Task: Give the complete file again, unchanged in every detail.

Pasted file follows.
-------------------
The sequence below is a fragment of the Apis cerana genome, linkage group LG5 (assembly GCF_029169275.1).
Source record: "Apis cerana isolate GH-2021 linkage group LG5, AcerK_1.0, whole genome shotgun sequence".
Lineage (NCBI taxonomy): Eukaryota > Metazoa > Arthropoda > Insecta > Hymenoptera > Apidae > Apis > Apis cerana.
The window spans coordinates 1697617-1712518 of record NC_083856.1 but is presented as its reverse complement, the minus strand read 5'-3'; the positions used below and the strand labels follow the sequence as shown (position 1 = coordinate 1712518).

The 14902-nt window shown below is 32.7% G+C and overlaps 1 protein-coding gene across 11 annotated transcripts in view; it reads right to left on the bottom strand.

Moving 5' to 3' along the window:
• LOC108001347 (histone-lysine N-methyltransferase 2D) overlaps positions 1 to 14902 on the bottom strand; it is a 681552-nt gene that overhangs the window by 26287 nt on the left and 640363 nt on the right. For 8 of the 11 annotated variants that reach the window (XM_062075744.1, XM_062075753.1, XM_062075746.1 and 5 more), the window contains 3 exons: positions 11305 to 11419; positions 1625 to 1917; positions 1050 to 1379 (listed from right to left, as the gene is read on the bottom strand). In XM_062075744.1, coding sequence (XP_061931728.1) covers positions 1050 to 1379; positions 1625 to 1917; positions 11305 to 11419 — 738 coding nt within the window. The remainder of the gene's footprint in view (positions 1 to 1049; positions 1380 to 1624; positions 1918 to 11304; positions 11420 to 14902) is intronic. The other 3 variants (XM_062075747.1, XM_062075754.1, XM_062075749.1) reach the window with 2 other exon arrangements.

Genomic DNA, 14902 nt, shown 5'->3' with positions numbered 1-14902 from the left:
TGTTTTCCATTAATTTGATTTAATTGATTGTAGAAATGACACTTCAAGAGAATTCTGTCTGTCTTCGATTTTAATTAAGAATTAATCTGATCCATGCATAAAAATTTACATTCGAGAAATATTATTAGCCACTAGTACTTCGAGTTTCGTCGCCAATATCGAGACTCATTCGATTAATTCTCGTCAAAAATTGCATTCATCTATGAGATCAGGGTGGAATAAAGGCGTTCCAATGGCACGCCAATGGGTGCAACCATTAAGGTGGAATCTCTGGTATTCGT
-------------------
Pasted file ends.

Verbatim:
The sequence below is a fragment of the Apis cerana genome, linkage group LG5 (assembly GCF_029169275.1).
Source record: "Apis cerana isolate GH-2021 linkage group LG5, AcerK_1.0, whole genome shotgun sequence".
Lineage (NCBI taxonomy): Eukaryota > Metazoa > Arthropoda > Insecta > Hymenoptera > Apidae > Apis > Apis cerana.
The window spans coordinates 1697617-1712518 of record NC_083856.1 but is presented as its reverse complement, the minus strand read 5'-3'; the positions used below and the strand labels follow the sequence as shown (position 1 = coordinate 1712518).

The 14902-nt window shown below is 32.7% G+C and overlaps 1 protein-coding gene across 11 annotated transcripts in view; it reads right to left on the bottom strand.

Moving 5' to 3' along the window:
• LOC108001347 (histone-lysine N-methyltransferase 2D) overlaps positions 1 to 14902 on the bottom strand; it is a 681552-nt gene that overhangs the window by 26287 nt on the left and 640363 nt on the right. For 8 of the 11 annotated variants that reach the window (XM_062075744.1, XM_062075753.1, XM_062075746.1 and 5 more), the window contains 3 exons: positions 11305 to 11419; positions 1625 to 1917; positions 1050 to 1379 (listed from right to left, as the gene is read on the bottom strand). In XM_062075744.1, coding sequence (XP_061931728.1) covers positions 1050 to 1379; positions 1625 to 1917; positions 11305 to 11419 — 738 coding nt within the window. The remainder of the gene's footprint in view (positions 1 to 1049; positions 1380 to 1624; positions 1918 to 11304; positions 11420 to 14902) is intronic. The other 3 variants (XM_062075747.1, XM_062075754.1, XM_062075749.1) reach the window with 2 other exon arrangements.

Genomic DNA, 14902 nt, shown 5'->3' with positions numbered 1-14902 from the left:
TGTTTTCCATTAATTTGATTTAATTGATTGTAGAAATGACACTTCAAGAGAATTCTGTCTGTCTTCGATTTTAATTAAGAATTAATCTGATCCATGCATAAAAATTTACATTCGAGAAATATTATTAGCCACTAGTACTTCGAGTTTCGTCGCCAATATCGAGACTCATTCGATTAATTCTCGTCAAAAATTGCATTCATCTATGAGATCAGGGTGGAATAAAGGCGTTCCAATGGCACGCCAATGGGTGCAACCATTAAGGTGGAATCTCTGGTATTCGT